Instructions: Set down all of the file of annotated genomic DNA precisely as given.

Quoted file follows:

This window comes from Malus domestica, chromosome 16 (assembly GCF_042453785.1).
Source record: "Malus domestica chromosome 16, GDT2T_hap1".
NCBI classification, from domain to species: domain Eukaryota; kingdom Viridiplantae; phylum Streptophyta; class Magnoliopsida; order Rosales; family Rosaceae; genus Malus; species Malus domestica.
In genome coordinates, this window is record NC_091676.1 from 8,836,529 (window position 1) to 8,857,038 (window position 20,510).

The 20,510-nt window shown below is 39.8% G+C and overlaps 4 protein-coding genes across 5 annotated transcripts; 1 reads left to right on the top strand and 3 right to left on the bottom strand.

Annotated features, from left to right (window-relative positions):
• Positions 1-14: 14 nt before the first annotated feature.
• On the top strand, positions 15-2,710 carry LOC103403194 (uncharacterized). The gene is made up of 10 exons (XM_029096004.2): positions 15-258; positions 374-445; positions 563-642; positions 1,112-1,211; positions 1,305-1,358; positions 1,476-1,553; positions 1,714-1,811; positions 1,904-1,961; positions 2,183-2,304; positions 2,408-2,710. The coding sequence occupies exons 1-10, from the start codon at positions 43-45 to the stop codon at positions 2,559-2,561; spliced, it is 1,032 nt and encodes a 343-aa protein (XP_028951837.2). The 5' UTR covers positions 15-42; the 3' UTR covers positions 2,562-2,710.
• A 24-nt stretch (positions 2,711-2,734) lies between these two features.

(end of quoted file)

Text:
This window comes from Malus domestica, chromosome 16 (assembly GCF_042453785.1).
Source record: "Malus domestica chromosome 16, GDT2T_hap1".
NCBI classification, from domain to species: domain Eukaryota; kingdom Viridiplantae; phylum Streptophyta; class Magnoliopsida; order Rosales; family Rosaceae; genus Malus; species Malus domestica.
In genome coordinates, this window is record NC_091676.1 from 8,836,529 (window position 1) to 8,857,038 (window position 20,510).

The 20,510-nt window shown below is 39.8% G+C and overlaps 4 protein-coding genes across 5 annotated transcripts; 1 reads left to right on the top strand and 3 right to left on the bottom strand.

Annotated features, from left to right (window-relative positions):
• Positions 1-14: 14 nt before the first annotated feature.
• On the top strand, positions 15-2,710 carry LOC103403194 (uncharacterized). The gene is made up of 10 exons (XM_029096004.2): positions 15-258; positions 374-445; positions 563-642; positions 1,112-1,211; positions 1,305-1,358; positions 1,476-1,553; positions 1,714-1,811; positions 1,904-1,961; positions 2,183-2,304; positions 2,408-2,710. The coding sequence occupies exons 1-10, from the start codon at positions 43-45 to the stop codon at positions 2,559-2,561; spliced, it is 1,032 nt and encodes a 343-aa protein (XP_028951837.2). The 5' UTR covers positions 15-42; the 3' UTR covers positions 2,562-2,710.
• A 24-nt stretch (positions 2,711-2,734) lies between these two features.